The group has plans for a documentary detailing its preparation and ascent. There are early plans to assemble a Full Circle nonprofit that could shepherd even more people into the world of mountaineering, with guided trips and programs. The timing is right.
After years of struggling to move the needle on participation, the outdoor industry cheered an uptick in the number of people going outside during the pandemic. The Outdoor Industry Association’s 2021 participation report showed more Americans embracing outdoor activity, with newcomers tending to be young, more ethnically diverse and from urban areas. The challenge now is to maintain that momentum as the pandemic fades.
Full Circle can help with that.
“It would be so amazing to see this as a way to introduce more kids to the outdoors,” said Moore, who in 2017 read the book “The Adventure Gap: Changing the Face of the Outdoors” which detailed the first all-African American summit attempt on Denali and counts the story as a turning point that introduced him to mountaineering. “I know this can work because it worked for me. I hope we can help change the face of the outdoors, and maybe add a bit more color.”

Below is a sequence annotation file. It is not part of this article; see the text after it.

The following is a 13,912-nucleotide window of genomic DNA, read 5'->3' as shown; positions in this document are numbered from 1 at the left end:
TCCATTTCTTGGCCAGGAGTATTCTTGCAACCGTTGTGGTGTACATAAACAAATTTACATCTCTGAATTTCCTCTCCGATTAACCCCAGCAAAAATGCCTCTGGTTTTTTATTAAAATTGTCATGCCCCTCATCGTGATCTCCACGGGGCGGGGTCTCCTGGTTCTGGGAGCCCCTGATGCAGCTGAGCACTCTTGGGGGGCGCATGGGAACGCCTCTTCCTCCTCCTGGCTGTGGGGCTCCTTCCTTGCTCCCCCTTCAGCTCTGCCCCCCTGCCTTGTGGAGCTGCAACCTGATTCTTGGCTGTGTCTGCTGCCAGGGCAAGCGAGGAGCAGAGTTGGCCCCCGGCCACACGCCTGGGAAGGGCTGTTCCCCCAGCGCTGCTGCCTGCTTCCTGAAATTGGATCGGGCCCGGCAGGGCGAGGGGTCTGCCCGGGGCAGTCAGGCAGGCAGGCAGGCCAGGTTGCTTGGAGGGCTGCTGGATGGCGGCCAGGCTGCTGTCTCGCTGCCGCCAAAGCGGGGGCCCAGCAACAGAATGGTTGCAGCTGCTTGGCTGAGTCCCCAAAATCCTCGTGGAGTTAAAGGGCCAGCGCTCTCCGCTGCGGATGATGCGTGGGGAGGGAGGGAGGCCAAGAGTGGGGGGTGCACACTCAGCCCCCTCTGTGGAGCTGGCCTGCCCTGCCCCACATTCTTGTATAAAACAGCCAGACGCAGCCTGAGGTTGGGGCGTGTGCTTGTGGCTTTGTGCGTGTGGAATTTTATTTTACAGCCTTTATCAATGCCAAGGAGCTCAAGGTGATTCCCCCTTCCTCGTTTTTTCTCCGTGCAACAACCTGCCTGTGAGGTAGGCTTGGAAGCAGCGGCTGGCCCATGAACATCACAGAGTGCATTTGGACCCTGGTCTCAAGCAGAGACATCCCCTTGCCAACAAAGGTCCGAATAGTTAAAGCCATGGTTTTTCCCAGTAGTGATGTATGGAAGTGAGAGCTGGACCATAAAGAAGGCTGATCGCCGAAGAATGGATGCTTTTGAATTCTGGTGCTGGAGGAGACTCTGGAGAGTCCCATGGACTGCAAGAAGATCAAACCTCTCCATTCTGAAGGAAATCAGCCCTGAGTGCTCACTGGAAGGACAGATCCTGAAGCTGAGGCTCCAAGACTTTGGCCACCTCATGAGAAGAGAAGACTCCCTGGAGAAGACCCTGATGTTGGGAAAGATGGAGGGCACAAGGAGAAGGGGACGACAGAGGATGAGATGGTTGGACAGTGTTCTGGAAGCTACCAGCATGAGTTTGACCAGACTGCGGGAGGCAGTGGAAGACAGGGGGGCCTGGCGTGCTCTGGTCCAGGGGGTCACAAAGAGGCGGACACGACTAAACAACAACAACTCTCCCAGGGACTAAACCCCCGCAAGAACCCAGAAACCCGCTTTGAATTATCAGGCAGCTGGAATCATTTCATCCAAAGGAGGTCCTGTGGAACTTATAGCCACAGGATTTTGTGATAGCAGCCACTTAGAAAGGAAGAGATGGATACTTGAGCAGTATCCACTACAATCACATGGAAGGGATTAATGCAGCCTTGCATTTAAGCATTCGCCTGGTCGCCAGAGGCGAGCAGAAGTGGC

Leaders in the outdoor recreation community who have spent years working to welcome more people of color heralded the historic summit. But their appreciation reaches beyond a story of perseverance and triumph, even by an all-Black team.
The Full Circle success will most certainly inspire generations of young people for many years, said Misha Charles, Vail Resorts’ senior manager of change, capability and culture. Charles is a mountain climber who has studied the sport under Full Circle expedition leader Henderson.
“Phil has advanced a model for leadership that prioritizes vision, grace and humility and a framework for mountaineering that centers the expertise of guides, respect for host communities and stewardship of the natural environment,” Charles said, adding that she was “beaming with pride” at the success of the team. “This is the future of climbing, these are today’s rock stars.”
Patricia Cameron, the Colorado Springs journalist who created Blackpackers to help introduce more diverse youths and families to the outdoors, also swells with pride as she reads the “We made it!” social-media posts from the Full Circle team. And like Charles, she sees a team that executed under incredible pressure now able to open even more doors for people of color.
Cameron said her overarching goal with Blackpackers is not just to expose young Black girls to trails and mountains, but to show them a career path.
The first all-Black Americans to scale Everest can do that same thing.
“There is more here than just going outside and getting more people to get outside,” she said in an interview with The Sun. “This is the outdoor industry getting an opportunity to show that there are ways to succeed in this industry and field and be a leader. That is huge.”